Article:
1.4 m length of timber recovered from the stub of the NW pier of the former Dalhousie Viaduct, Midlothian (NT 32626496). The original length of the section is not known.
“This piece of timber found on 6 September 2018 had collapsed from the NW pier stub’s NW face in the last few days and appears to be an above ground vertical remnant associated with John Williamson’s 1830 structure” (recorded by Professor Paxton following a site visit of that date led by Brian Scott, Secretary of the Dalkeith History Society). Timber very rarely survives so long but the location in this instance seems to have been sheltered. The (reported) 1,011 ft long viaduct was part of the Marquess of Lothian’s Waggonway which opened in 1832 built to extend the Edinburgh and Dalkeith Railway south from Dalhousie Mains to his coal pits at Arniston. Stone pillars and cast iron Gothic arches supported the timber structure of the bridge.
This line was subsequently purchased by the North British Railway who built the present viaduct (designed by John Miller) of twenty-three arches, part of the Borders Railway, slightly to the west of the original in 1846.
Professor Roland Paxton presented a paper entitled An appraisal of Dalhousie iron viaduct (1830-46) on the Edinburgh & Dalkeith Railway extension to a meeting of the Dalkeith History Society and members of the East of Scotland Association of the Institution of Civil Engineers on 9 March 1998. The paper describes the long-sought elevation and design details of this fascinating cast iron viaduct revealed from recently uncovered drawings (see JPEG version here).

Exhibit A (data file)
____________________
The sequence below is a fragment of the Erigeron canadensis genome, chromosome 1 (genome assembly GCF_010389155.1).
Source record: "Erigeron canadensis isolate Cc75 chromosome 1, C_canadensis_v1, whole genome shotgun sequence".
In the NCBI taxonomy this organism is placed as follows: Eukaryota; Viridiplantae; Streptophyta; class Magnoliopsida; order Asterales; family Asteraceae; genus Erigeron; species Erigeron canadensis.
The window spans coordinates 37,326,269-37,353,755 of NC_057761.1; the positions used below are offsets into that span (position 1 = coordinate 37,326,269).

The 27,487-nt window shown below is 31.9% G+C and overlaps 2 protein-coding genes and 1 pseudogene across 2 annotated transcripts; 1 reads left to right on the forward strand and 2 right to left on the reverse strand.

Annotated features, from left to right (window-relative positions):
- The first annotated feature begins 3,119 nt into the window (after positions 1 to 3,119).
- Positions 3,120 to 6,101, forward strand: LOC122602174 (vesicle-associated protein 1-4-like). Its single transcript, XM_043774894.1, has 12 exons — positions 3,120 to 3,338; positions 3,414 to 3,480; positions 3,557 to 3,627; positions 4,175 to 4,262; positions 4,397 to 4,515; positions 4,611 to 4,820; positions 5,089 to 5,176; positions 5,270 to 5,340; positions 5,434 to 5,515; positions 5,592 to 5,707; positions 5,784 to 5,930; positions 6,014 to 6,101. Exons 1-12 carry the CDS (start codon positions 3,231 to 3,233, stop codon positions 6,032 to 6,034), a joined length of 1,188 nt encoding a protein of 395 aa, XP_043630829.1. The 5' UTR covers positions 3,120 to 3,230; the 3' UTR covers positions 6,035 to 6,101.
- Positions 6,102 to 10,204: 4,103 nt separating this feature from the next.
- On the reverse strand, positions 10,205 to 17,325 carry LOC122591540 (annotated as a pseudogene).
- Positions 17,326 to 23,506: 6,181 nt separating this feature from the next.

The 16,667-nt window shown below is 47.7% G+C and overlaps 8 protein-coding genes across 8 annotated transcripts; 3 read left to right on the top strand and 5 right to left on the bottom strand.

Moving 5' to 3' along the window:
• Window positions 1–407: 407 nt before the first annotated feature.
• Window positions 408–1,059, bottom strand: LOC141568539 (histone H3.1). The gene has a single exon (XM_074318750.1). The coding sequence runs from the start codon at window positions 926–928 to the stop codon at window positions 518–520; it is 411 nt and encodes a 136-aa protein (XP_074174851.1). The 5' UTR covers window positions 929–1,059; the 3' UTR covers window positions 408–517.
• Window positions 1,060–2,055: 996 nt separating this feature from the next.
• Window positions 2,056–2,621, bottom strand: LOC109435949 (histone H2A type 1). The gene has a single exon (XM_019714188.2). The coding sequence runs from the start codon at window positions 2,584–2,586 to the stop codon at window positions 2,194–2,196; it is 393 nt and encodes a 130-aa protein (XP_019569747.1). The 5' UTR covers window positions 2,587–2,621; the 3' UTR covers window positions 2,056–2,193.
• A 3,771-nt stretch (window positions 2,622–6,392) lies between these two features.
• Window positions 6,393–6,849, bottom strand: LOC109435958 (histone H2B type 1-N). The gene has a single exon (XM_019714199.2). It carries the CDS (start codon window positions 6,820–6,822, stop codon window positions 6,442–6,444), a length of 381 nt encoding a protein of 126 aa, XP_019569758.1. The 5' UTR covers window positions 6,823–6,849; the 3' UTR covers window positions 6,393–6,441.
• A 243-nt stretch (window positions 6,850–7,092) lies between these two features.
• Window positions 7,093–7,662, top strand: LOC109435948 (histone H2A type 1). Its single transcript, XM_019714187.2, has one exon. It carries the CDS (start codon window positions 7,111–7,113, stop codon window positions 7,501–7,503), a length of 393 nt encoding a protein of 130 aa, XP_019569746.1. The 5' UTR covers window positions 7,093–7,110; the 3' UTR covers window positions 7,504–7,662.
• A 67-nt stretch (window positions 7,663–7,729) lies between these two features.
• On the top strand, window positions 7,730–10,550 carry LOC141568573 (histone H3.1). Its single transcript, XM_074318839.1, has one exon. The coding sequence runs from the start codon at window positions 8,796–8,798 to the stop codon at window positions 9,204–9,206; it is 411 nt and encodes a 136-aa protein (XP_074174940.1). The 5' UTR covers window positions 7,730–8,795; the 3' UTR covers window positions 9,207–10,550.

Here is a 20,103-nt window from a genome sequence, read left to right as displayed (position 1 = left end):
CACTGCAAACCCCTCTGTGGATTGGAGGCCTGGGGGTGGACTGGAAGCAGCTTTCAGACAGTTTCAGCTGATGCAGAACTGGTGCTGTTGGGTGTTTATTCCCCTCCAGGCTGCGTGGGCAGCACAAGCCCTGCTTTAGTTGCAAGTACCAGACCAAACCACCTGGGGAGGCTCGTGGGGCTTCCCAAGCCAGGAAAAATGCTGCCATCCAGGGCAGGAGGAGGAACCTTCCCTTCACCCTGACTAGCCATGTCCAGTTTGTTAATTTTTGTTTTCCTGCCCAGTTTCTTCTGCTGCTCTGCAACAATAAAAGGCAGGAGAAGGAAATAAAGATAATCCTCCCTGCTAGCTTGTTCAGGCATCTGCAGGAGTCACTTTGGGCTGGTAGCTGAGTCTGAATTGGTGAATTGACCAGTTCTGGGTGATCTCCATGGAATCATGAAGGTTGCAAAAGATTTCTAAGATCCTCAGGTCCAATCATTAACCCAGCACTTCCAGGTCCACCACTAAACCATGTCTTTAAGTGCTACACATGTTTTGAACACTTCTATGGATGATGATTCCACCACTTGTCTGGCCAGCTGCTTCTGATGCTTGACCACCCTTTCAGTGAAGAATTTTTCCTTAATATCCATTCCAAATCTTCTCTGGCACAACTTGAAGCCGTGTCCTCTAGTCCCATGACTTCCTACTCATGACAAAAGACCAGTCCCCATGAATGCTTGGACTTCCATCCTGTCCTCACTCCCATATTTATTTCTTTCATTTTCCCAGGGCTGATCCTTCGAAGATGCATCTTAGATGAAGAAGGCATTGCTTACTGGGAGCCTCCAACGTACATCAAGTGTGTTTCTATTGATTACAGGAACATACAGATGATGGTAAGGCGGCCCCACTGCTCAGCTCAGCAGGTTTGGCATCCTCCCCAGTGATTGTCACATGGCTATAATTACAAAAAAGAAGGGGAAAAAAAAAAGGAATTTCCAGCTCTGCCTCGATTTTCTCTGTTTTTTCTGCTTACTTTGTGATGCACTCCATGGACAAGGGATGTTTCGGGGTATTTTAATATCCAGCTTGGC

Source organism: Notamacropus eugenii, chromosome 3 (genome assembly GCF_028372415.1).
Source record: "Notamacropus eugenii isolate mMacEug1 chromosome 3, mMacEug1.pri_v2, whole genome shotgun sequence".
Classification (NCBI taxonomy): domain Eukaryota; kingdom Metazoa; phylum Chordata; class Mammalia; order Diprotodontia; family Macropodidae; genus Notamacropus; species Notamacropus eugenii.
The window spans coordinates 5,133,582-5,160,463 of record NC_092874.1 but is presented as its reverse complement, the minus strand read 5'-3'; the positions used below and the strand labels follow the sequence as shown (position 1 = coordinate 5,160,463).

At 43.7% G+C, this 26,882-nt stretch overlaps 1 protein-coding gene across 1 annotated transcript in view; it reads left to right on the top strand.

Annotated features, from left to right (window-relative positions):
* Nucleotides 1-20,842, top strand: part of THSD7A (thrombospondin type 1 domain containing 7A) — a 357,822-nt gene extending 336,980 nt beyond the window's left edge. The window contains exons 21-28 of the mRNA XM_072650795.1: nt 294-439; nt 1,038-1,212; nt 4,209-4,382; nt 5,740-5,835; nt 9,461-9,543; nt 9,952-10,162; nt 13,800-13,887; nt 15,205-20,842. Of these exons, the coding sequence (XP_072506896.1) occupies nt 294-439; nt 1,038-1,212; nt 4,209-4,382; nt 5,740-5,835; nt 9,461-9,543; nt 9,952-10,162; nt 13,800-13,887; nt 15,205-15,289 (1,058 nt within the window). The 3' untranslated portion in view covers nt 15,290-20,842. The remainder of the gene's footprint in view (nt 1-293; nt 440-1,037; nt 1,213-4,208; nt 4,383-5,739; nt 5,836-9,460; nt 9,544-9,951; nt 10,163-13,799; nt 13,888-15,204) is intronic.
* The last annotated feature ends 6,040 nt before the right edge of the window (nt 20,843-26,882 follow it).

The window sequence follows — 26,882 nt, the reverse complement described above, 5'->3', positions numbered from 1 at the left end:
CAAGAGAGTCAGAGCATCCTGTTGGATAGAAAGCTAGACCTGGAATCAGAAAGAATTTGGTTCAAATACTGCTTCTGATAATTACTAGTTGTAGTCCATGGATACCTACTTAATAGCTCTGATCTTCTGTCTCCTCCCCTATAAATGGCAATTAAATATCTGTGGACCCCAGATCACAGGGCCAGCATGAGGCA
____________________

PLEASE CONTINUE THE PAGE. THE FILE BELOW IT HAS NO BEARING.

In the introduction Paxton writes:
For more than 150 years the Galashiels road, now the A7, has twisted under a masonry and brick skew-arch of Dalhousie Viaduct. This impressive 23-arch masonry structure built by the North British Railway in 1846-47 under the direction of leading Scottish railway engineer John Miller (1805-83), justly deserves its Historic Scotland category B listing. Its site possesses the added attraction of having previously hosted one of the most remarkable early cast iron viaducts ever built, stemming from an age when the use of wrought iron in girder and truss bridges had not developed to any extent and use of cast iron, despite its brittleness and weakness when stretched was state of the art practice for economical bridge building.
When built, the first Dalhousie Viaduct was almost certainly the largest and longest early cast iron viaduct on a public railway in Scotland. Since its demolition in c.1846 the viaduct’s general description in the New Statistical Account has intrigued seekers of information about it but, in more than 30 years of research, the author has not, until recently, found any view of the viaduct or details of its ironwork. Fortuitously, when investigating Robert Stevenson’s bridge-building practice, he found Stevenson’s copies of plans of the viaduct by John Williamson dated 1830. Fortunately these plans, the only known copies, had survived in the careful stewardship of the Stevenson family.
The New Statistical Account entry for Newbattle parish written in 1839 by its minister the Rev. John Thomson reads, The Marquis of Lothian has at his own expense completed a railway from the mines one and a half miles in length, to Dalhousie Mains, where it forms a junction with the Edinburgh Company’s Railway. . In the progress of this operation, a valley of 1200 feet in breadth had to be overcome. This has been done by means of a bridge consisting of three main arches of cast iron in the Gothic style, each 65 feet span, and the one that crosses the river is 70 feet in height at the centre of the arch from its bed The other two are not so high above the ground The arches have stone piers, built from the quarries of the proprietor. Besides these there are eighteen stone pillars, ten of which are joined at the top by horizontal iron beams, and eight by beams of wood; the whole the design of Mr. John Williamson, Newton Grange, the manager of his Lordship’s colliery.
Ref: Paxton, R. An appraisal of Dalhousie iron viaduct (1830-46) on the Edinburgh & Dalkeith Railway extension. Heriot-Watt University: Civil and Offshore Engineering, 1998.
Also held by the museum is a book titled Early Railways of Dalkeith by Brian Scott (c.2017) from which the sketches shown here were taken.